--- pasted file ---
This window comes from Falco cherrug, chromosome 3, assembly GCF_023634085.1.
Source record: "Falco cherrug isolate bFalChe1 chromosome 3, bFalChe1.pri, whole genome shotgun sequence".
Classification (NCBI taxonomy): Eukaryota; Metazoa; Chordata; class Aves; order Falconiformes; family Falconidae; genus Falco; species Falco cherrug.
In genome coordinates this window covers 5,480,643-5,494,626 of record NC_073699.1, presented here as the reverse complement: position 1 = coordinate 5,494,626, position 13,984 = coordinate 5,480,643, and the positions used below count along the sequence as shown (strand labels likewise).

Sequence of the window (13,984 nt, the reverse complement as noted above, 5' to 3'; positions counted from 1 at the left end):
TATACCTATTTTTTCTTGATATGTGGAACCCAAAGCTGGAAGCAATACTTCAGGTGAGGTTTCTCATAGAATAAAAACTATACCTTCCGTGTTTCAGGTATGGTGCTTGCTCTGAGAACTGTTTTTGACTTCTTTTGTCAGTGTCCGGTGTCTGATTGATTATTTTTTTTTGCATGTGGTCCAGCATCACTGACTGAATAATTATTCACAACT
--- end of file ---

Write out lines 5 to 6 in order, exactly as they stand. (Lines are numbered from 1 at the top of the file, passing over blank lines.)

Sequence of the window (13,984 nt, the reverse complement as noted above, 5' to 3'; positions counted from 1 at the left end):
TATACCTATTTTTTCTTGATATGTGGAACCCAAAGCTGGAAGCAATACTTCAGGTGAGGTTTCTCATAGAATAAAAACTATACCTTCCGTGTTTCAGGTATGGTGCTTGCTCTGAGAACTGTTTTTGACTTCTTTTGTCAGTGTCCGGTGTCTGATTGATTATTTTTTTTTGCATGTGGTCCAGCATCACTGACTGAATAATTATTCACAACT